I know that building and energy codes may not sound exciting, but if you’re   looking to make positive change in your community, improving these codes is a great chance to do so.

In December, the Boise City Council will consider updates to the rules for building homes. These building codes set minimum construction standards for normal things like floors, walls and roofs. The codes also require deep insulation, quality windows and sealing of air leaks to make the structures more energy efficient.

By updating codes to current standards, the city of Boise is helping us have safe, affordable homes while reducing future climate pollution. We certainly support the city’s move, and we need you to stand up and show your support as well.

Strong Codes Equal Strong Homes

Codes matter because homes that are well built last longer and use less energy. When you buy a house, new or used, you cannot see whether the builder sealed the air leaks, insulated the walls or installed efficient windows. Correcting these mistakes later is very expensive. You rely on strong codes to make sure that your biggest investment, either buying or renting, is safe, warm and affordable to maintain.

Updating the codes adds a few hundred dollars to the cost of a new home, similar to upgrading kitchen appliances. But the energy you won’t use to heat, cool and light your efficient home will save you about $100 each year for the life of your home.  Strong codes ensure that builders build homes that conserve energy and bring remodeled homes up to current standards. Updating codes to current best practices makes sure that homes built to last for decades conserve as much energy as possible.  By updating codes to current standards, the city of Boise is helping its citizens have safe, affordable homes.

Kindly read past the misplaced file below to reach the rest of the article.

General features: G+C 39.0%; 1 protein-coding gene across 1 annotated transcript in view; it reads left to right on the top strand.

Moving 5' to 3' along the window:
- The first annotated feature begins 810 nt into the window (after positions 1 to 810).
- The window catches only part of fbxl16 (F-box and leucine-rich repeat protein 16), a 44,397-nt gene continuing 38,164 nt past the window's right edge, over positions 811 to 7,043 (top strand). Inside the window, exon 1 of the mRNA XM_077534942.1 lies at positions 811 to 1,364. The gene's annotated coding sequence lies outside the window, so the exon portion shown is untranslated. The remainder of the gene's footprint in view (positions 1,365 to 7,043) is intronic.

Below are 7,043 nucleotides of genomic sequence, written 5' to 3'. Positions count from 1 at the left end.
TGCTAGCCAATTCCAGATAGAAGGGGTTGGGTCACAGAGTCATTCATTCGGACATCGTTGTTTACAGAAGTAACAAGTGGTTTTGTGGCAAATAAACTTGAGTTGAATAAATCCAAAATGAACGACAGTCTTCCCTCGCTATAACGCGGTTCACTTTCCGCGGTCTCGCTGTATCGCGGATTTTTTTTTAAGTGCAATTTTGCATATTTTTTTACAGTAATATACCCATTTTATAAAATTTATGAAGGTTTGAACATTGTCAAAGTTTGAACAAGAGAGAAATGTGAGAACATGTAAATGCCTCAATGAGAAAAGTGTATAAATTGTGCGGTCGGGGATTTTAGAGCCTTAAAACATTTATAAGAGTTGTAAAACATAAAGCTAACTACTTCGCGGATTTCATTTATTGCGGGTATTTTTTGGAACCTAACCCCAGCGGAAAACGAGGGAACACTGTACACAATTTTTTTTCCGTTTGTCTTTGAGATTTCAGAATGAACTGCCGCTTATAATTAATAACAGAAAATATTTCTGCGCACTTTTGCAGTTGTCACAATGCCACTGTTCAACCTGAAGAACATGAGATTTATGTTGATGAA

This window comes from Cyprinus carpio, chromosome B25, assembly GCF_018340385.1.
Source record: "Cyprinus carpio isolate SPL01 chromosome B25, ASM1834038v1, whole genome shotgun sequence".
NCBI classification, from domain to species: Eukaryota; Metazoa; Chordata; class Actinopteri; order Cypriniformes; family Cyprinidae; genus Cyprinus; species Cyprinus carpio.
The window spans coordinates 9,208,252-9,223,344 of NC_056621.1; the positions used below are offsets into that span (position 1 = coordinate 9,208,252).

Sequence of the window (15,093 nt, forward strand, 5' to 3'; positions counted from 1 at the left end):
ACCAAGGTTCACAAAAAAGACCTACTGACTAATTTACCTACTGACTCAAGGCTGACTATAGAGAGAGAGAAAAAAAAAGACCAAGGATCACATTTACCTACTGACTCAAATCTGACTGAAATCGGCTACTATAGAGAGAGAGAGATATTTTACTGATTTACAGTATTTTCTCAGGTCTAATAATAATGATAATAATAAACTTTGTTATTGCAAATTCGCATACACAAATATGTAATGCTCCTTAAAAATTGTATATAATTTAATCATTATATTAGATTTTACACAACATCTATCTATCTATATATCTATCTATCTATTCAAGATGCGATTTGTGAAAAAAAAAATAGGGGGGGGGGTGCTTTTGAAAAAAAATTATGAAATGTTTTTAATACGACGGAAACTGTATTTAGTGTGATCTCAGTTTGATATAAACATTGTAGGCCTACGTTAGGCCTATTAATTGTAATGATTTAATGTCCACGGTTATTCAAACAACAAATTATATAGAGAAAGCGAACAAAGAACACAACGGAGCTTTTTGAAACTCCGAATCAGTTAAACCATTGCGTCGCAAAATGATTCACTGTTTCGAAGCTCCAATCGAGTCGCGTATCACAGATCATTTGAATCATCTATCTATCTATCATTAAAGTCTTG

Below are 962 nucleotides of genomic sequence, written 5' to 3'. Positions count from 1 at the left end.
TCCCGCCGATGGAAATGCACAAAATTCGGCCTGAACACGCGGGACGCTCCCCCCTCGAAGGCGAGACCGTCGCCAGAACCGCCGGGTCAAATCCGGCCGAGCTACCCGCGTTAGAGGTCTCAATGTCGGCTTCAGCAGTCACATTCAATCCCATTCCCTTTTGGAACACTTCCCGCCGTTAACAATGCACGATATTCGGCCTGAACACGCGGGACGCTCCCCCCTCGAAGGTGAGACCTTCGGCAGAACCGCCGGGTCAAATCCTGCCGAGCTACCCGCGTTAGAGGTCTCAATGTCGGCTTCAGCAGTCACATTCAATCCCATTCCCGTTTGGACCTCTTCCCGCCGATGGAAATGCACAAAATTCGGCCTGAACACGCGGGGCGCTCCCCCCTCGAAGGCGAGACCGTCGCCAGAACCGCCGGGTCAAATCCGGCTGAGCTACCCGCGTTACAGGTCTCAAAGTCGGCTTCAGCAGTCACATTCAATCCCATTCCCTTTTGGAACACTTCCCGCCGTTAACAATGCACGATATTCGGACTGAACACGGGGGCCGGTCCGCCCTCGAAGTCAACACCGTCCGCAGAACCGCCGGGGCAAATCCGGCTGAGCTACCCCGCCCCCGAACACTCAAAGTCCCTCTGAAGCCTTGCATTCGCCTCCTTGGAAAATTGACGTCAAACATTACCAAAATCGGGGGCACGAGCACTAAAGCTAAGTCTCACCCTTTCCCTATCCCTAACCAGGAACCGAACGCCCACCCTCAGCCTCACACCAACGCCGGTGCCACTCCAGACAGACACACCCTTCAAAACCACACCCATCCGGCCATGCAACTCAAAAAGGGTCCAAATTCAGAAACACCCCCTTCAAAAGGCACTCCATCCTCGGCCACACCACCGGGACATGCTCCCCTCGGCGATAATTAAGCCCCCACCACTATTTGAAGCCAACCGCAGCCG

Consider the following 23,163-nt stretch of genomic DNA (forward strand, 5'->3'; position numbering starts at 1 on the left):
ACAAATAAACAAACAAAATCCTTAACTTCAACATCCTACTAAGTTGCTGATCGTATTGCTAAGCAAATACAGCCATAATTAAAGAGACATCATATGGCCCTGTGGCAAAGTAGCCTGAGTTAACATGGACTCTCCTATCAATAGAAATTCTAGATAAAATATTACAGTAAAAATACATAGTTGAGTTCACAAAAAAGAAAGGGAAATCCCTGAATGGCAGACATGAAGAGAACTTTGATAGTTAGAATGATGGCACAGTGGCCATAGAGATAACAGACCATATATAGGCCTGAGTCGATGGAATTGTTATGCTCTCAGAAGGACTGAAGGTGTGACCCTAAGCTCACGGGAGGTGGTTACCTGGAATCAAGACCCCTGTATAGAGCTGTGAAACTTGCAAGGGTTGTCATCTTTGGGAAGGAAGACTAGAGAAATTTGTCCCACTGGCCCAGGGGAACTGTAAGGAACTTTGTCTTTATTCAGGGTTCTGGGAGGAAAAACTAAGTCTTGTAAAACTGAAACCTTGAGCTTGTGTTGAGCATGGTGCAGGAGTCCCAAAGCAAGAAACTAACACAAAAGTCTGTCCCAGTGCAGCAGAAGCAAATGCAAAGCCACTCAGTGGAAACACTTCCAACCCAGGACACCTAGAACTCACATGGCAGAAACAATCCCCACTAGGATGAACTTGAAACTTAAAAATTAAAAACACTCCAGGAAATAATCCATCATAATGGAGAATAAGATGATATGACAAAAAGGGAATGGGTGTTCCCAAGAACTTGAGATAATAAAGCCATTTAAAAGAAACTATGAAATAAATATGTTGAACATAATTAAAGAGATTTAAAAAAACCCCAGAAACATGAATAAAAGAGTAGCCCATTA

Strong Codes Protect Your Pocketbook, Air Quality and Climate

Most of your home energy bill goes toward heating and cooling. One of the important changes proposed to the Boise codes would require better windows and more insulation in walls and ceilings. Anyone who enjoys spending time outdoors knows that the first step to staying warm is wearing a warm sweater and hat. Likewise, strong codes ensure that your home is cozy.

A well-built home protects all air quality, from inside your home to our climate. One of the major improvements to the codes would be a minimum standard for how much air leaks into and out of your house. Stopping air leaks keeps out cold drafts in the winter and hot air in the summer. Homes use about a third of the electricity and gas we consume. So building homes right from the start directly reduces demand for coal and gas fossil fuels.

The air you breathe every day also has a major influence on health. Sealing air leaks limits outside pollution like wildfire smoke and car exhaust from seeping into your home. We think of our homes as safe places. But when you buy or rent a home, you have no way of knowing whether it is built well. We have to trust in strong codes to protect our indoor air quality and conserve energy overall.

If you’re in Boise and want to take a meaningful step to protect your home, your wallet and our climate, attend the December Boise City Council hearing and  stand up for strong codes.

Support Boise’s Proposal

The city of Boise’s plan is to update the building codes to current best practices. Construction practices and products constantly evolve. So a nationwide group of experts develops model codes every few years. Each update tends to reduce home energy use 10 to 15 percent by improving insulation and windows and guarding against air leakage.

In Idaho, the statewide code process is stuck-energy standards for homes are set at 2009 levels. Boise is standing up and adopting the 2015 codes. We need Boiseans to also stand up and support the city’s leadership.

Along with updating to current energy code levels, Boise is also considering new standards for strawbale and tiny homes. These alternatives are terrific options for building affordable and sustainable homes.

Plan to attend the December public hearing of the Boise City Council. Here are some points to consider in that support:

  • Strong codes set a level playing field for all builders. As a citizen, that gives you security when considering a home purchase or rental.
  • Since you can’t see insulation and air leaks, the city of Boise is helping you know that your home is well built from the start.
  • Strong codes ensure that Boise homes conserve energy and reduce demand for fossil fuels. Thank the city for protecting our homes and our climate.
  • It’s time to update codes to match current best practices. Doing so ensures safe homes for your community and helps conserve energy for everyone.